In the Java EE platform, web components provide the dynamic extension capabilities for a web server. Web components are either Java servlets, JSF pages, or web service endpoints. The interaction between a web client and a web application is illustrated in Figure 25–1.
Web components are supported by the services of a runtime platform called a web container. A web container provides services such as request dispatching, security, concurrency, and life-cycle management. Certain aspects of web application security can be configured when the application is installed, or deployed, to the web container. Annotations and/or deployment descriptors are used to relay information to the deployer about security and other aspects of the application. Specifying this information in annotations or in the deployment descriptor helps the deployer set up the appropriate security policy for the web application. Any values explicitly specified in the deployment descriptor override any values specified in annotations.
Security for Java EE web applications can be implemented in the following ways:
Declarative security can be implemented using either an application's deployment descriptor or using metadata annotations. Metadata annotations (or simply, annotations) are used to specify information about security within a class file. An application deployment descriptor is an XML file that is external to the application and which expresses an application’s security structure, including security roles, access control, and authentication requirements. When an application is deployed, security information specified using annotations can be overridden by the application deployment descriptor.
Declarative security is described in Using Deployment Descriptors to Secure Web Applications.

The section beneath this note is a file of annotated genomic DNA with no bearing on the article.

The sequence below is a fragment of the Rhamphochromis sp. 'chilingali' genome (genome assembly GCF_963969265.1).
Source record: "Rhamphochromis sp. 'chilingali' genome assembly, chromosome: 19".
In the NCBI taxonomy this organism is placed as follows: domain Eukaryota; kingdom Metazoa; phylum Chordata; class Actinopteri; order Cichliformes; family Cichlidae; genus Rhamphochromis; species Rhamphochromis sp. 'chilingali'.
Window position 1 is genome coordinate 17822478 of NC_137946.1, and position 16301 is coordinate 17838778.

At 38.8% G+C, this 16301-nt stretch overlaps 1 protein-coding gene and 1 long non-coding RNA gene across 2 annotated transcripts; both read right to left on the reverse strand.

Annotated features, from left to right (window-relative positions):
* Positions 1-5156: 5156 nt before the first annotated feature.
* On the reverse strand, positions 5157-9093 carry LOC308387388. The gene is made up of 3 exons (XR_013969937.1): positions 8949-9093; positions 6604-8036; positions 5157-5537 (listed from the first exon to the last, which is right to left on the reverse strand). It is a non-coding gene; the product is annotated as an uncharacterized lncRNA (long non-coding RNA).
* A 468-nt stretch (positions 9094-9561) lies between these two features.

Programmatic security is embedded in an application and is used to make security decisions. Programmatic security is useful when declarative security alone is not sufficient to express the security model of an application. Declarative security alone may not be sufficient in cases where conditional login in a particular work flow, instead of for all cases, is required in the middle of an application.
New in Java EE 6 and Servlet specification 3.0 are the authenticate, login, and logout, methods of the HttpServletRequest interface. With the addition of the authenticate, login, and logout methods to the Servlet specification, an application deployment descriptor is no longer required for web applications, but may still be used to further specify security requirements beyond the basic default values.
Programmatic security is discussed in Using Programmatic Security with Web Applications
Message security works with web services and incorporates security features, such as digital signatures and encryption, into the header of a SOAP message, working in the application layer, ensuring end-to-end security. Message security is not a component of Java EE 6, but is included here for informational purposes only.
Message security is discussed in Using Message Security with Web Applications.
Some of the material in this chapter builds on material presented earlier in this tutorial. In particular, this chapter assumes that you are familiar with the information in the following chapters:
Chapter 13, Building RESTful Web Services with JAX-RS and Jersey
Chapter 23, Introduction to Security in the Java EE Platform
Chapter 24, Getting Started Securing Enterprise Applications